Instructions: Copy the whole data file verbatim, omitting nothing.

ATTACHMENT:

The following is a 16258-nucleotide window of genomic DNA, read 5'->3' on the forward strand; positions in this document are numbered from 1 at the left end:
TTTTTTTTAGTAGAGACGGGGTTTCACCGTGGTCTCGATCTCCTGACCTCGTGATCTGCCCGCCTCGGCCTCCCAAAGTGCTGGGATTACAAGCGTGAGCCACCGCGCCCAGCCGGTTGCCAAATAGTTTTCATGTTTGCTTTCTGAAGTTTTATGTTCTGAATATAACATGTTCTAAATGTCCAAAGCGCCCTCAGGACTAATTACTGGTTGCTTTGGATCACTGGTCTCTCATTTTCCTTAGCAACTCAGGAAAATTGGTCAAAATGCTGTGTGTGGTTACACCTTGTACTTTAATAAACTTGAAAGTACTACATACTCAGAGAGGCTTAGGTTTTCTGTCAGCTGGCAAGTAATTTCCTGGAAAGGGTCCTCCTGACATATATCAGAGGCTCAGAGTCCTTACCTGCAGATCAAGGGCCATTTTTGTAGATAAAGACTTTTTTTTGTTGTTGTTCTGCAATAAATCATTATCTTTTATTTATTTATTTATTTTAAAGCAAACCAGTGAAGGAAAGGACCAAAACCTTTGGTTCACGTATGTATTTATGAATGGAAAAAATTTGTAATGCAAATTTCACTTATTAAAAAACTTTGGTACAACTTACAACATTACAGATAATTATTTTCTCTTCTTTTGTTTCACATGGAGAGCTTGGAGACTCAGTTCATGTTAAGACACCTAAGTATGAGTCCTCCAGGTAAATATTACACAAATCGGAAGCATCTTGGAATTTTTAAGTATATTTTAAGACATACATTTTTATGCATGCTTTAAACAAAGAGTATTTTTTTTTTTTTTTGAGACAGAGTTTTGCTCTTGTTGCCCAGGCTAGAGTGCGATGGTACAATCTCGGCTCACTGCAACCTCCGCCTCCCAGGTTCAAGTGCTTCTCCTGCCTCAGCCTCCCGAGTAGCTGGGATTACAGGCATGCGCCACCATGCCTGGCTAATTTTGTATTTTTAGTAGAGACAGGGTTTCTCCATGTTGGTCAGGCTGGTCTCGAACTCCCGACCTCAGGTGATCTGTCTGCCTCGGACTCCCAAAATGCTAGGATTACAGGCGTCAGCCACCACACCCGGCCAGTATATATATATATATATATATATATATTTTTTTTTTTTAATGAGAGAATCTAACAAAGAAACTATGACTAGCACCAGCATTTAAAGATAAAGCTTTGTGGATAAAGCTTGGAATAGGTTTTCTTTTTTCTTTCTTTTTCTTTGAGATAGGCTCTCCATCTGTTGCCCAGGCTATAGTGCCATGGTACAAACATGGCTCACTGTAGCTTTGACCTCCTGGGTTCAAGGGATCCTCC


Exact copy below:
The following is a 16258-nucleotide window of genomic DNA, read 5'->3' on the forward strand; positions in this document are numbered from 1 at the left end:
TTTTTTTTAGTAGAGACGGGGTTTCACCGTGGTCTCGATCTCCTGACCTCGTGATCTGCCCGCCTCGGCCTCCCAAAGTGCTGGGATTACAAGCGTGAGCCACCGCGCCCAGCCGGTTGCCAAATAGTTTTCATGTTTGCTTTCTGAAGTTTTATGTTCTGAATATAACATGTTCTAAATGTCCAAAGCGCCCTCAGGACTAATTACTGGTTGCTTTGGATCACTGGTCTCTCATTTTCCTTAGCAACTCAGGAAAATTGGTCAAAATGCTGTGTGTGGTTACACCTTGTACTTTAATAAACTTGAAAGTACTACATACTCAGAGAGGCTTAGGTTTTCTGTCAGCTGGCAAGTAATTTCCTGGAAAGGGTCCTCCTGACATATATCAGAGGCTCAGAGTCCTTACCTGCAGATCAAGGGCCATTTTTGTAGATAAAGACTTTTTTTTGTTGTTGTTCTGCAATAAATCATTATCTTTTATTTATTTATTTATTTTAAAGCAAACCAGTGAAGGAAAGGACCAAAACCTTTGGTTCACGTATGTATTTATGAATGGAAAAAATTTGTAATGCAAATTTCACTTATTAAAAAACTTTGGTACAACTTACAACATTACAGATAATTATTTTCTCTTCTTTTGTTTCACATGGAGAGCTTGGAGACTCAGTTCATGTTAAGACACCTAAGTATGAGTCCTCCAGGTAAATATTACACAAATCGGAAGCATCTTGGAATTTTTAAGTATATTTTAAGACATACATTTTTATGCATGCTTTAAACAAAGAGTATTTTTTTTTTTTTTTGAGACAGAGTTTTGCTCTTGTTGCCCAGGCTAGAGTGCGATGGTACAATCTCGGCTCACTGCAACCTCCGCCTCCCAGGTTCAAGTGCTTCTCCTGCCTCAGCCTCCCGAGTAGCTGGGATTACAGGCATGCGCCACCATGCCTGGCTAATTTTGTATTTTTAGTAGAGACAGGGTTTCTCCATGTTGGTCAGGCTGGTCTCGAACTCCCGACCTCAGGTGATCTGTCTGCCTCGGACTCCCAAAATGCTAGGATTACAGGCGTCAGCCACCACACCCGGCCAGTATATATATATATATATATATATATATTTTTTTTTTTTAATGAGAGAATCTAACAAAGAAACTATGACTAGCACCAGCATTTAAAGATAAAGCTTTGTGGATAAAGCTTGGAATAGGTTTTCTTTTTTCTTTCTTTTTCTTTGAGATAGGCTCTCCATCTGTTGCCCAGGCTATAGTGCCATGGTACAAACATGGCTCACTGTAGCTTTGACCTCCTGGGTTCAAGGGATCCTCC